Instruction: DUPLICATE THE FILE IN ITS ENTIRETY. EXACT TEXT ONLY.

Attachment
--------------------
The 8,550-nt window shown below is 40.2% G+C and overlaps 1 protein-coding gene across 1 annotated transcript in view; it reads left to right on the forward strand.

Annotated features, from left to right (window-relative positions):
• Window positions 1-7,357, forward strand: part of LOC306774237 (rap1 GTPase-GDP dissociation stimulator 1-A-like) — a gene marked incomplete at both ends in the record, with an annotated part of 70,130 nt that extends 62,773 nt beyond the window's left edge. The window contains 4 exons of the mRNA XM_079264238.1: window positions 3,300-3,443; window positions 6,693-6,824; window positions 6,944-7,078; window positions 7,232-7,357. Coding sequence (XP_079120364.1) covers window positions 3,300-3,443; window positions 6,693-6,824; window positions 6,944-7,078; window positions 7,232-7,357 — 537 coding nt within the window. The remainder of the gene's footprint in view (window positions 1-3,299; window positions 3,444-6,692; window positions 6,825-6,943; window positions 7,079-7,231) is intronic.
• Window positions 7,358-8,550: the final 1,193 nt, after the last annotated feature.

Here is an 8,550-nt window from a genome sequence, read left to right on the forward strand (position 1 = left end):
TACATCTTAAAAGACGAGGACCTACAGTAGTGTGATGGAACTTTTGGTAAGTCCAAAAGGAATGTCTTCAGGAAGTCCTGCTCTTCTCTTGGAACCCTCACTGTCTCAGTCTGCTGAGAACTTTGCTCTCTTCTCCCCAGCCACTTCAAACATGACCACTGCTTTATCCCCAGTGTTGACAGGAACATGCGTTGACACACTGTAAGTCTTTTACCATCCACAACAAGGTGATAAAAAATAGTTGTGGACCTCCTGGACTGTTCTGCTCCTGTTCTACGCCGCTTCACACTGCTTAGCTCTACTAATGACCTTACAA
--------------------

The 8,550-nt window shown below is 40.2% G+C and overlaps 1 protein-coding gene across 1 annotated transcript in view; it reads left to right on the forward strand.

Annotated features, from left to right (window-relative positions):
• Window positions 1-7,357, forward strand: part of LOC306774237 (rap1 GTPase-GDP dissociation stimulator 1-A-like) — a gene marked incomplete at both ends in the record, with an annotated part of 70,130 nt that extends 62,773 nt beyond the window's left edge. The window contains 4 exons of the mRNA XM_079264238.1: window positions 3,300-3,443; window positions 6,693-6,824; window positions 6,944-7,078; window positions 7,232-7,357. Coding sequence (XP_079120364.1) covers window positions 3,300-3,443; window positions 6,693-6,824; window positions 6,944-7,078; window positions 7,232-7,357 — 537 coding nt within the window. The remainder of the gene's footprint in view (window positions 1-3,299; window positions 3,444-6,692; window positions 6,825-6,943; window positions 7,079-7,231) is intronic.
• Window positions 7,358-8,550: the final 1,193 nt, after the last annotated feature.

Here is an 8,550-nt window from a genome sequence, read left to right on the forward strand (position 1 = left end):
TACATCTTAAAAGACGAGGACCTACAGTAGTGTGATGGAACTTTTGGTAAGTCCAAAAGGAATGTCTTCAGGAAGTCCTGCTCTTCTCTTGGAACCCTCACTGTCTCAGTCTGCTGAGAACTTTGCTCTCTTCTCCCCAGCCACTTCAAACATGACCACTGCTTTATCCCCAGTGTTGACAGGAACATGCGTTGACACACTGTAAGTCTTTTACCATCCACAACAAGGTGATAAAAAATAGTTGTGGACCTCCTGGACTGTTCTGCTCCTGTTCTACGCCGCTTCACACTGCTTAGCTCTACTAATGACCTTACAA